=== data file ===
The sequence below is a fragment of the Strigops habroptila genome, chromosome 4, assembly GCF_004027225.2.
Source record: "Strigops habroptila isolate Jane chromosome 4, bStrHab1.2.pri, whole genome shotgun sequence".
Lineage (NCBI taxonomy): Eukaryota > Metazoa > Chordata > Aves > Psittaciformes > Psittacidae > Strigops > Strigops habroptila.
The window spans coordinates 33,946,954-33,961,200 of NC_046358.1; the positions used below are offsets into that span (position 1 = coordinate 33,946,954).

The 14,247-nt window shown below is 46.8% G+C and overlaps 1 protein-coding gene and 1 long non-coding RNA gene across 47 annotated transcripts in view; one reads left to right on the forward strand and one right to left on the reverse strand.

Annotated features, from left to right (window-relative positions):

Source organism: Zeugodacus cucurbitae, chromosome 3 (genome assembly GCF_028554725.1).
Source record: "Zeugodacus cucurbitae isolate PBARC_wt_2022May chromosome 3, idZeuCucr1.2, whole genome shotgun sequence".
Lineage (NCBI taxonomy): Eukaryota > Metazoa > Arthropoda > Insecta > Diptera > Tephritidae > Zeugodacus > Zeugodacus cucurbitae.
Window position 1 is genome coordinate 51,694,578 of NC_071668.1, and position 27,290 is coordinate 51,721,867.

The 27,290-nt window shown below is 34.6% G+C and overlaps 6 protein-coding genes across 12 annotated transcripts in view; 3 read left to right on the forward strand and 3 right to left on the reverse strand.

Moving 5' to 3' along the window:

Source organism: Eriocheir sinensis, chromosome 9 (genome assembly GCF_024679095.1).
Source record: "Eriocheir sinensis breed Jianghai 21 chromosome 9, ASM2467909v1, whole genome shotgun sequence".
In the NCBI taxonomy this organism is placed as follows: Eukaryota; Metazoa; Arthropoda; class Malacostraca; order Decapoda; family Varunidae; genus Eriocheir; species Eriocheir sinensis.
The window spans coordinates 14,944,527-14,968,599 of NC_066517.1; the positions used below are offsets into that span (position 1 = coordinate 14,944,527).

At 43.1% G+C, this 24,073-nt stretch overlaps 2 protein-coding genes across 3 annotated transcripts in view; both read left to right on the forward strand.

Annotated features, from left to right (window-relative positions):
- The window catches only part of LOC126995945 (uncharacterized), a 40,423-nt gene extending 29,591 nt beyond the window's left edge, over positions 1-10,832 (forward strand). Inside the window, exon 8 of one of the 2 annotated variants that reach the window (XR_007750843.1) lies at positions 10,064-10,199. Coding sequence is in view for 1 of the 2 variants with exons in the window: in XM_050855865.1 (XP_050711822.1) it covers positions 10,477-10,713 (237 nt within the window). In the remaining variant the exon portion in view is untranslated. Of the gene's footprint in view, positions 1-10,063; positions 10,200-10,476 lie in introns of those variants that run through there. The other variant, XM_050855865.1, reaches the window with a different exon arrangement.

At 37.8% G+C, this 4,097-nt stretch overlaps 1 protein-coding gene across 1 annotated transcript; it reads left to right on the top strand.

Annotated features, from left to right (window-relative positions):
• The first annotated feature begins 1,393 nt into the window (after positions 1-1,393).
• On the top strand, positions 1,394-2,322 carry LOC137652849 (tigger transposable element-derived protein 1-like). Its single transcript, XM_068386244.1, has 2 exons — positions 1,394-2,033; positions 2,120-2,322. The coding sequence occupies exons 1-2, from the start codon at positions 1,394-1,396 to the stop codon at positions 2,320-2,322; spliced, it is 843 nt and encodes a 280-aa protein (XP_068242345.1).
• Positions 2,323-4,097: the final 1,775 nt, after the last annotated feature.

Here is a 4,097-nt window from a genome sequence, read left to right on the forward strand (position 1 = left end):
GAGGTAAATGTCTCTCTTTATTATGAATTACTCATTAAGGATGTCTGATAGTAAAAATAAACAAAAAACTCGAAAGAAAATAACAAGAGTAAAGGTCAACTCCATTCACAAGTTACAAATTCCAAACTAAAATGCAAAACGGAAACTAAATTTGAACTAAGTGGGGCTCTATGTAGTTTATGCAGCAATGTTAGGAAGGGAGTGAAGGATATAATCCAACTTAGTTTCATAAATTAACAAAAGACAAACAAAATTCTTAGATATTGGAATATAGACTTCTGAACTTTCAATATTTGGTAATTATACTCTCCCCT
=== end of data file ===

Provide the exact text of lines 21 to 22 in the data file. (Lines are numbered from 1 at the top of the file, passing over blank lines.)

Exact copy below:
Annotated features, from left to right (window-relative positions):
• The first annotated feature begins 1,393 nt into the window (after positions 1-1,393).